Every week, EPIC Superintendent Bart Banfield explores topics related to education, learning, leadership and more. Be sure to check back each week for the latest.
Technology is truly powerful. Aside from having access to the sum total of human knowledge from literally anywhere, we are able to connect and collaborate in ways that seemed impossible earlier in my lifetime. Hours of poring through a library’s card catalog in search of information have been replaced with a simple Google search. Passing notes in class has been overtaken by text messaging. Finding out what everyone is doing this weekend has been made easier by social media.
It’s been said that with great power comes great responsibility. And as the superintendent of the state’s largest virtual charter school, I am acutely aware of the pitfalls that can accompany a poor understanding of what constitutes good digital citizenship. At EPIC, we pride ourselves on being at the forefront of using technology to better the lives of our students. It is the cornerstone of our educational model. Teaching our students how to be the best versions of themselves online is a big part of that.
With that in mind, here are some of my favorite suggestions for teaching the young person in your life how to be a productive and contributing member of digital society:
1. Establish a social media/mobile device contract
As adults, we know setting clear boundaries, understanding the consequences of our actions and treating people with respect is key. Setting those expectations (and setting them early) with your young person as they relate to their social media and mobile device behavior is just as important in their development as good study habits and eating healthy. Making a contract that outlines expectations for both of you and the consequences for not abiding by it will put everyone on the path to successful digital citizenship. There are many such sample contracts online. Feel free to customize your contract to meet your individual family needs.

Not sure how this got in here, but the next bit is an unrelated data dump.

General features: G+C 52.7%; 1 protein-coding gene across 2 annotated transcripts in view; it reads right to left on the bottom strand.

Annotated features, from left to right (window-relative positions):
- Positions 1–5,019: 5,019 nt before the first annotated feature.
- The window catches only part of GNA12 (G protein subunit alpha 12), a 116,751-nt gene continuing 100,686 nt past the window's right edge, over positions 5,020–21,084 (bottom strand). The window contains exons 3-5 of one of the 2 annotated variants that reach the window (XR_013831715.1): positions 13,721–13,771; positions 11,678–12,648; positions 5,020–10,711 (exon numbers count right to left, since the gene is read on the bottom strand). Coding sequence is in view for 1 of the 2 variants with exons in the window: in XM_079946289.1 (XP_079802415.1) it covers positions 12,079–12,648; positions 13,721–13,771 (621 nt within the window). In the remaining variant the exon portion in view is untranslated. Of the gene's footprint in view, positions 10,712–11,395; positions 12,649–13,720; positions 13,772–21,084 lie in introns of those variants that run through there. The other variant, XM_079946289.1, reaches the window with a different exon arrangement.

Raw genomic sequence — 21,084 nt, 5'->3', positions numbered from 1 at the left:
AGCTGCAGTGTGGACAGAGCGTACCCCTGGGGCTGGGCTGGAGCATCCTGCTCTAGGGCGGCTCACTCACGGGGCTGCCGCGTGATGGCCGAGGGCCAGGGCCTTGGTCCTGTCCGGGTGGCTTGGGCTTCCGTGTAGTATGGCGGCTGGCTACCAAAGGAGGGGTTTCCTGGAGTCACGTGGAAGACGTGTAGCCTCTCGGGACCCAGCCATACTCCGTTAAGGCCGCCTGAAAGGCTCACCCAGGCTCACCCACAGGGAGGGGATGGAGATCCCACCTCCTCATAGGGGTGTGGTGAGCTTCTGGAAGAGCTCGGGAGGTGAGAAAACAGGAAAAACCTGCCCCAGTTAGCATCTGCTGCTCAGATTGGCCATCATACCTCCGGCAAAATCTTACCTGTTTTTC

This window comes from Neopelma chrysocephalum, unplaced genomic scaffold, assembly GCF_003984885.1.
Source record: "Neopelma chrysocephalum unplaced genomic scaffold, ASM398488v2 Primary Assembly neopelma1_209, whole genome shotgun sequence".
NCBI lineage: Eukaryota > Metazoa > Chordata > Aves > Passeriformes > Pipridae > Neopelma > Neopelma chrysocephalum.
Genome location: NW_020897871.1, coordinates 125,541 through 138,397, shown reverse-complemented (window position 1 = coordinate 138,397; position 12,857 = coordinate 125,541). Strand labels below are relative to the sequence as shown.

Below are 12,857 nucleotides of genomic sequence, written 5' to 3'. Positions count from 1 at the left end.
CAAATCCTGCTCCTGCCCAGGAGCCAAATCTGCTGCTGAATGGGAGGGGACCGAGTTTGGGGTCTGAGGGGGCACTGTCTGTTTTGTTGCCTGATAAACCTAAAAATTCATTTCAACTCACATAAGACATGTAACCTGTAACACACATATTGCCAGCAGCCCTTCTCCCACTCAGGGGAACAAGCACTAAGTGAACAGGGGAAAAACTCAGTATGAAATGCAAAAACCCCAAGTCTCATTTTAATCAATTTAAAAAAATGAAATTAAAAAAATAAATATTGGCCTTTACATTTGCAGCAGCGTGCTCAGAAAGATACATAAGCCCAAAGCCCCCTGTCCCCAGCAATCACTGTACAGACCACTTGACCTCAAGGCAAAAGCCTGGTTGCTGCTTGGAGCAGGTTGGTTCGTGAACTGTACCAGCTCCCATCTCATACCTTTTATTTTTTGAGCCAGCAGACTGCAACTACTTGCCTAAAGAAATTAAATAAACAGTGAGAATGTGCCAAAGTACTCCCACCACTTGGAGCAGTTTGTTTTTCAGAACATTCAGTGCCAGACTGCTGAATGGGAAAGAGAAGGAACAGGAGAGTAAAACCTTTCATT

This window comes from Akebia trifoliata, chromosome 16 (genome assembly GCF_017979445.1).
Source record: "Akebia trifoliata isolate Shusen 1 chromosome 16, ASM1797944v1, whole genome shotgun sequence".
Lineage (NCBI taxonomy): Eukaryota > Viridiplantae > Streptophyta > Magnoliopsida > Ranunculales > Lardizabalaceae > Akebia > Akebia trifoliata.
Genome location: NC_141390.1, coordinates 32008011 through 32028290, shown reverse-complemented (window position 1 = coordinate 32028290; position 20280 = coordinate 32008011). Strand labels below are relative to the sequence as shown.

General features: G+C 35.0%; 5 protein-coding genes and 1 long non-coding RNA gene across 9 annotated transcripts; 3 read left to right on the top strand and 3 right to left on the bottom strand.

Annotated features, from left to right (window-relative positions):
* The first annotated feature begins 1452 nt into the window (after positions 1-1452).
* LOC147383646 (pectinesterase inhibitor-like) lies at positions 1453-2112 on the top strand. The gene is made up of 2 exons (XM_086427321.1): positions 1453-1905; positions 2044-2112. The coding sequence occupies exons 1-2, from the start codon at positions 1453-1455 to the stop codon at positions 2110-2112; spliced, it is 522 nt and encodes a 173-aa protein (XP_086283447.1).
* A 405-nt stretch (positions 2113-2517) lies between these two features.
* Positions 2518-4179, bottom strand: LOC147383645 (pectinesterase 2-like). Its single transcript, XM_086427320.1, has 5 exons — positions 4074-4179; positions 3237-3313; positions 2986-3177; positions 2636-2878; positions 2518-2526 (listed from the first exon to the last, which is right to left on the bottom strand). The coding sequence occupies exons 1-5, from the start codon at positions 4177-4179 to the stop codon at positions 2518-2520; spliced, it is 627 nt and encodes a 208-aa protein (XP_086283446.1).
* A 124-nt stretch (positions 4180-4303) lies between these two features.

2. Encourage community engagement
There are so many wonderful distractions online. Who doesn’t love watching a cute kitten video on YouTube, after all? But there are also just as many ways to stay connected to legitimately helpful local resources designed to encourage safe and healthy behaviors. Your nearby community centers, police and health departments, libraries and schools likely have a litany of guidelines to help keep kids safe and engaged in good digital citizenship practices.
3. Promote critical online thinking
Does it make sense to post this picture? Is this Facebook post offensive or hurtful? Encouraging this line of questioning as your young person engages online is a powerful tool in promoting strong digital citizenship. Further, it will help them in all aspects of their lives.
4. Understand that mistakes will happen
Making mistakes is part of life. Minimizing them, learning from them and moving on is the best any of us can hope to do. Learning good digital citizenship is no different. When an online misstep happens, make sure your learner understands what went wrong, what (if any) consequences are there for their actions and what they need to do moving forward to make sure it doesn’t happen again. Remember, they are learning and each mistake is an opportunity for growth.
Good digital citizenship is really a mirror for the values and morals we, as a society, hold dear. Don’t steal (plagiarism), treat others as you want to be treated (respect), do no harm (kindness) and other universal tenets apply to our digital lives just as much as they do to the lives we live offline. By adhering to a few commonsense principles and putting them into day-to-day action, we are setting an example for the young people in our lives and making the world a better place.